Stein C, Lang LJPeripheral mechanisms of opioid analgesia. Curr Opin Pharmacol 9: 3-8
Department of Anaesthesiology and Intensive Care Medicine, Charite Campus Benjamin Franklin, Freie Universität Berlin, Hindenburgdamm 30, 12200 Berlin, Germany. <> Current Opinion in Pharmacology
(Impact Factor: 4.6).
02/2009; 9(1):3-8. DOI: 10.1016/j.coph.2008.12.009
Potent and clinically significant analgesic effects can be brought about by opioids acting outside the central nervous system. Injury and inflammation of peripheral tissues leads to increased synthesis, axonal transport, membrane-directed trafficking and G-protein coupling of opioid receptors in dorsal root ganglion neurons. These events are dependent on neuronal electrical activity, cytokines and nerve growth factor and lead to an enhanced analgesic efficacy of peripherally active opioids. Leukocytes infiltrating inflamed tissue upregulate signal-sequence-encoding mRNA for beta-endorphin and its processing enzymes. Depending on the cell type and stimulus, the opioid release is contingent on extracellular Ca2+ or on release of Ca2+ from endoplasmic reticulum. Analgesia results from inhibition of sensory neuron excitability and of proinflammatory neuropeptide release.
Available from: Mei-Chuan Ko
- "Tissue inflammation sensitizes and increases excitability of primary afferent neurons causing an upregulation of MOP, KOP, DOP and NOP on the primary afferent nerve fiber terminals and the non-neuronal cells like lymphocytes (Chen and Sommer 2006; Stein and Lang 2009). Hence, opioids can directly reduce peripheral afferent nociceptive signals (Sawynok 2003; Stein et al. 2009). Inflammation in the periphery also causes spinal neuroplasticity such as the activation of glia, which in turn enhance pain by releasing proinflammatory mediators (Raghavendra et al. 2004; Watkins and Maier 2003). "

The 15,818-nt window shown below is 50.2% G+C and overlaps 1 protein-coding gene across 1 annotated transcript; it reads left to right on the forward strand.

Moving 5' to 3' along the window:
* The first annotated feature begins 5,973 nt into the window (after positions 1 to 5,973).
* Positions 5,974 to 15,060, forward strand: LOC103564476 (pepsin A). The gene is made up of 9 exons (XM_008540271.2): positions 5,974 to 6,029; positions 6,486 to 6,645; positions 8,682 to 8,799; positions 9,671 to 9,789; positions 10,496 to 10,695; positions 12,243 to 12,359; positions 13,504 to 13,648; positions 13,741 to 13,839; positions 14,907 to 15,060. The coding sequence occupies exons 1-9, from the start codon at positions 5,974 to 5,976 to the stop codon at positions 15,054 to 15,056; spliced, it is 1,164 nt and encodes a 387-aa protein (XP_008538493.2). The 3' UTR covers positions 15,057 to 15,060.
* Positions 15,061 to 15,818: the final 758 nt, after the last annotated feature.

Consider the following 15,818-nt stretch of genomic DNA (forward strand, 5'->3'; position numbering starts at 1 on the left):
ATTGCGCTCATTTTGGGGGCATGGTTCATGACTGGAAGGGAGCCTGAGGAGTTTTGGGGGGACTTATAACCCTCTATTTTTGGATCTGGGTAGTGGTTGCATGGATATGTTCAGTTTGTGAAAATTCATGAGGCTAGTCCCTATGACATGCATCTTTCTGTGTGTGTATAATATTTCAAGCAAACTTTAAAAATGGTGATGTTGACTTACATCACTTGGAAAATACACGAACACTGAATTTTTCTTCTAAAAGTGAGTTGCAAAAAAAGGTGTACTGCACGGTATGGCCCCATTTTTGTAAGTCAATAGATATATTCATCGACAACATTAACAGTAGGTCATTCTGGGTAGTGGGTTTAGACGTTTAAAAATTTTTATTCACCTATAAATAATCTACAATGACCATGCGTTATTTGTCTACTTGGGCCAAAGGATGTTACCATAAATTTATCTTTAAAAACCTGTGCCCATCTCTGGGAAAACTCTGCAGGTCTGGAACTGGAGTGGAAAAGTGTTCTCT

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ABSTRACT: Carrageenan-induced hyperalgesia is a widely used pain model in rodents. However, characteristics of carrageenan-induced hyperalgesia and effects of analgesic drugs under these conditions are unknown in nonhuman primates.
The aims of this study were to develop carrageenan-induced hyperalgesia in rhesus monkeys and determine the efficacy and potency of agonists selective for the four opioid receptor subtypes in this model versus acute pain, as compared to non-steroidal anti-inflammatory drugs (NSAIDs).
Tail injection of carrageenan produced long-lasting thermal hyperalgesia in monkeys. Systemically administered agonists selective for opioid receptor subtypes, i.e., fentanyl (mu/MOP), U-50488H (kappa/KOP), SNC80 (delta/DOP) and Ro 64-6198 (nociceptin/orphanin FQ/NOP) dose-dependently attenuated carrageenan-induced thermal hyperalgesia with different potencies. In absence of carrageenan, these agonists, except SNC80, blocked acute thermal nociception. Opioid-related ligands, especially Ro 64-6198, were much more potent for their antihyperalgesic than antinociceptive effects. Both effects were mediated by the corresponding receptor mechanisms. Only fentanyl produced scratching at antihyperalgesic and antinociceptive doses consistent with its pruritic effects in humans, illustrating a translational profile of MOP agonists in nonhuman primates. Similar to SNC80, systemically administered NSAIDs ketorolac and naproxen dose-dependently attenuated carrageenan-induced hyperalgesia but not acute nociception.
Using two different pain modalities in nonhuman primates, effectiveness of clinically available analgesics like fentanyl, ketorolac and naproxen was distinguished and their efficacies and potencies were compared with the selective KOP, DOP, and NOP agonists. The opioid-related ligands displayed differential pharmacological properties in regulating hyperalgesia and acute nociception in the same subjects. Such preclinical primate models can be used to investigate novel analgesic agents.
Available from: dmm.biologists.org